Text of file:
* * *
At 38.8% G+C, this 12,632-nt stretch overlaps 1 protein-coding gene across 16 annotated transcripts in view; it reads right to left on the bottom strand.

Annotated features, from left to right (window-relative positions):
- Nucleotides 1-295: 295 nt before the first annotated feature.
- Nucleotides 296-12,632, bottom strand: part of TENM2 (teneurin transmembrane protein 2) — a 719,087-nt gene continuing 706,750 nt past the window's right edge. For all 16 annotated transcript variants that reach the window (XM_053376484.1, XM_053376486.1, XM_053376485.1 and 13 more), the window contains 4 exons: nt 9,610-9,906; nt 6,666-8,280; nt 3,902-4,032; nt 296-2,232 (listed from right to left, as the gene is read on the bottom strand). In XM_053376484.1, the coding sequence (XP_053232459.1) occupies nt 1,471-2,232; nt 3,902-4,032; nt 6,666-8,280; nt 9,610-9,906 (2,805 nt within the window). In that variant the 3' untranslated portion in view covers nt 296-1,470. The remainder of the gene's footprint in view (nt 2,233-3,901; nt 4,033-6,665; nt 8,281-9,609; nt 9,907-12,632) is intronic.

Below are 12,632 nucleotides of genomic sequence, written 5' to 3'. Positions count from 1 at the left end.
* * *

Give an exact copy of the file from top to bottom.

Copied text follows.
At 38.8% G+C, this 12,632-nt stretch overlaps 1 protein-coding gene across 16 annotated transcripts in view; it reads right to left on the bottom strand.

Annotated features, from left to right (window-relative positions):
- Nucleotides 1-295: 295 nt before the first annotated feature.
- Nucleotides 296-12,632, bottom strand: part of TENM2 (teneurin transmembrane protein 2) — a 719,087-nt gene continuing 706,750 nt past the window's right edge. For all 16 annotated transcript variants that reach the window (XM_053376484.1, XM_053376486.1, XM_053376485.1 and 13 more), the window contains 4 exons: nt 9,610-9,906; nt 6,666-8,280; nt 3,902-4,032; nt 296-2,232 (listed from right to left, as the gene is read on the bottom strand). In XM_053376484.1, the coding sequence (XP_053232459.1) occupies nt 1,471-2,232; nt 3,902-4,032; nt 6,666-8,280; nt 9,610-9,906 (2,805 nt within the window). In that variant the 3' untranslated portion in view covers nt 296-1,470. The remainder of the gene's footprint in view (nt 2,233-3,901; nt 4,033-6,665; nt 8,281-9,609; nt 9,907-12,632) is intronic.

Below are 12,632 nucleotides of genomic sequence, written 5' to 3'. Positions count from 1 at the left end.